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LETTER TO EDITOR
Year : 2021  |  Volume : 4  |  Issue : 3  |  Page : 602-603

Extending adjuvant endocrine therapy in hormone receptor-positive breast cancer: An Indian perspective


Department of Medical Oncology, All India Institute of Medical Sciences, New Delhi, India

Date of Submission26-Aug-2021
Date of Decision02-Sep-2021
Date of Acceptance05-Sep-2021
Date of Web Publication08-Oct-2021

Correspondence Address:
Ajay Gogia
Department of Medical Oncology, Dr. B.R.A. Institute Rotary Cancer Hospital, All India Institute of Medical Sciences, New Delhi - 110 029
India
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Source of Support: None, Conflict of Interest: None


DOI: 10.4103/crst.crst_203_21

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How to cite this article:
Ganguly S, Gogia A. Extending adjuvant endocrine therapy in hormone receptor-positive breast cancer: An Indian perspective. Cancer Res Stat Treat 2021;4:602-3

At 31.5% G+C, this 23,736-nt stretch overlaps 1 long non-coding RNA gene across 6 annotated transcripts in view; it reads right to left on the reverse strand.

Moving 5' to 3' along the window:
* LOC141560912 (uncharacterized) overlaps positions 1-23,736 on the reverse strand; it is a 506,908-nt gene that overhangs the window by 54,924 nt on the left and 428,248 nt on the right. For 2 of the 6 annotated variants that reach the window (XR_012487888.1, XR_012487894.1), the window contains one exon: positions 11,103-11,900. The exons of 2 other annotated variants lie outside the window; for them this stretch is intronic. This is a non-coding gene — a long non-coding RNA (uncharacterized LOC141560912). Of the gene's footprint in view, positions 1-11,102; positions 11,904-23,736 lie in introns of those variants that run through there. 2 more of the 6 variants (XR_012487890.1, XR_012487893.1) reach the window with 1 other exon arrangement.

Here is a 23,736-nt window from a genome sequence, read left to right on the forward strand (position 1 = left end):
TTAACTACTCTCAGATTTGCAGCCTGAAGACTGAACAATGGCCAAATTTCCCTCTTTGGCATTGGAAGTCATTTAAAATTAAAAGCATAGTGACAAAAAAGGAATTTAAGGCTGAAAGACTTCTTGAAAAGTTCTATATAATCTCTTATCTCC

How to cite this URL:
Ganguly S, Gogia A. Extending adjuvant endocrine therapy in hormone receptor-positive breast cancer: An Indian perspective. Cancer Res Stat Treat [serial online] 2021 [cited 2021 Dec 9];4:602-3. Available from: https://www.crstonline.com/text.asp?2021/4/3/602/327789



For women with early hormone receptor-positive breast cancer, the optimal duration of adjuvant hormonal therapy remains debatable. Among post-menopausal women, the choice between tamoxifen and aromatase inhibitors and the proper strategy of sequencing them is also unclear. As there is a persistent risk of recurrence of breast cancer even 5 years after the initial diagnosis,[1] studies have evaluated the benefit of extending adjuvant endocrine therapy; the salient findings of some of these studies are summarized in [Table 1].[2],[3],[4],[5]